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Supreme Court upholds constitutional validity of IBC (Amendment) Act, 2020

The Supreme Court on Tuesday upheld the Constitutional validity of the amendments made to the Insolvency and Bankruptcy Code (IBC) in 2020. The amendments mandated a minimum of 100 home buyers from the same real estate project to come together to file an insolvency application in the National Company Law Tribunal (NCLT) to trigger the IBC against a defaulting property developer.

A three-judge Bench comprising of Justices Rohinton Fali Nariman, KM Joseph and Navin Sinha held that Sections 3 and 10 of the Insolvency and Bankruptcy Code (Amendment) Act, 2020 which introduced these amendments are not violative of right to equality under Article 14 of the Constitution.

Section 3 of the Insolvency and Bankruptcy Code (Amendment) Act, 2020 amended Section 7 of IBC, while Section 10 of the Amendment Act introduced a new provision, Section 32A.

As per Section 3, only if 100 real estate allottees under the same real estate project or 10 percent of the total allottees of such project, whichever was less come jointly and file an insolvency application against the defaulter developer.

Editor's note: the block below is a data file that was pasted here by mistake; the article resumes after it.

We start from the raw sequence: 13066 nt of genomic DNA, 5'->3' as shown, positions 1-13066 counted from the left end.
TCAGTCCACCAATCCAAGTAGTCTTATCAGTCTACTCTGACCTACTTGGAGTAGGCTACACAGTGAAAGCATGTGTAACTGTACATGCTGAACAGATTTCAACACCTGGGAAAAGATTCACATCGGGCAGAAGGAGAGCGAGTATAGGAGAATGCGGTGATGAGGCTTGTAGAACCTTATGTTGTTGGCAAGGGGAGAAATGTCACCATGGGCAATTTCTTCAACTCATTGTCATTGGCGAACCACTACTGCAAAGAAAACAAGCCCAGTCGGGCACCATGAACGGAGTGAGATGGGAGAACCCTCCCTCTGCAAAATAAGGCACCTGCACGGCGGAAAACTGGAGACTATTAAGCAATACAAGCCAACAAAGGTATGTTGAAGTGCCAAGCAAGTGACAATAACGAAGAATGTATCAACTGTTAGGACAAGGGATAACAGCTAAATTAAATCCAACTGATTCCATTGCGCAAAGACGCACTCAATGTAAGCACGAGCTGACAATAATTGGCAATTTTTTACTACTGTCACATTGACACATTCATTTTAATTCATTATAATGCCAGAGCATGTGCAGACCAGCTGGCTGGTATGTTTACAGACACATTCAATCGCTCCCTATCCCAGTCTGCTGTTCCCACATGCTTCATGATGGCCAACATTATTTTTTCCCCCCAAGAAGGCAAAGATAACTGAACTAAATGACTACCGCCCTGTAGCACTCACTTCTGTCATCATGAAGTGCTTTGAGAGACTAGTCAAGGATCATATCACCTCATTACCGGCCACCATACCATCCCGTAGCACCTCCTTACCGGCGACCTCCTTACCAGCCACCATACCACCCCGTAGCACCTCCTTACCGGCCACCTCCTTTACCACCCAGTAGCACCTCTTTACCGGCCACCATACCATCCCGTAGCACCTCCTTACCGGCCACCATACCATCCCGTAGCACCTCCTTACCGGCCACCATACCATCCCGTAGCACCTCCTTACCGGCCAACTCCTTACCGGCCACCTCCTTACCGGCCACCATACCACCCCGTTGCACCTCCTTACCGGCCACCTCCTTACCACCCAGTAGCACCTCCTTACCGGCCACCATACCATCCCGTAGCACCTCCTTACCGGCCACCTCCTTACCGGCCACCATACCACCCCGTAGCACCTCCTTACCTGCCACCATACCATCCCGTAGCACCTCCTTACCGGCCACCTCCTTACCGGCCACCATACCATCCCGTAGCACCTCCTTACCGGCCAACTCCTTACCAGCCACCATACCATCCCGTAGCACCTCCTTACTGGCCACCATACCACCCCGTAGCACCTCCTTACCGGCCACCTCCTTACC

Petitioners had also challenged the new added Section 32A of the code. It was contended that immunity granted to the corporate debtors and its assets acquired from the proceeds of crimes and any criminal liability arising from the offences of the erstwhile management for the offences committed prior to initiation of CIRP and approval of the resolution plan by the adjudicating authority further jeopardizes the interest of the allottees/ financial creditors. However, the Supreme Court has held that "no case whatsoever is made out to seek invalidation of Section 32A."

The court agrees with the Legislature that having a single allottee approach the Tribunal would be risky, considering that a corporate insolvency resolution may also entail a complete overhaul or replacement of the property developer's company management. Such an initiative by a single allottee would derail the plans of other allottees, who still had faith in the existing developer or were pursuing other legal remedies.

The 465-page judgment, based on petitions filed by different allottees of various real estate projects and financers who fund such property-seekers said, there is sound rationale behind the law's requirement that the 100 applicants should be from the same project. Several allottees group together from different projects would lead to confusion as their complaints would vary and make the insolvency resolution process difficult.

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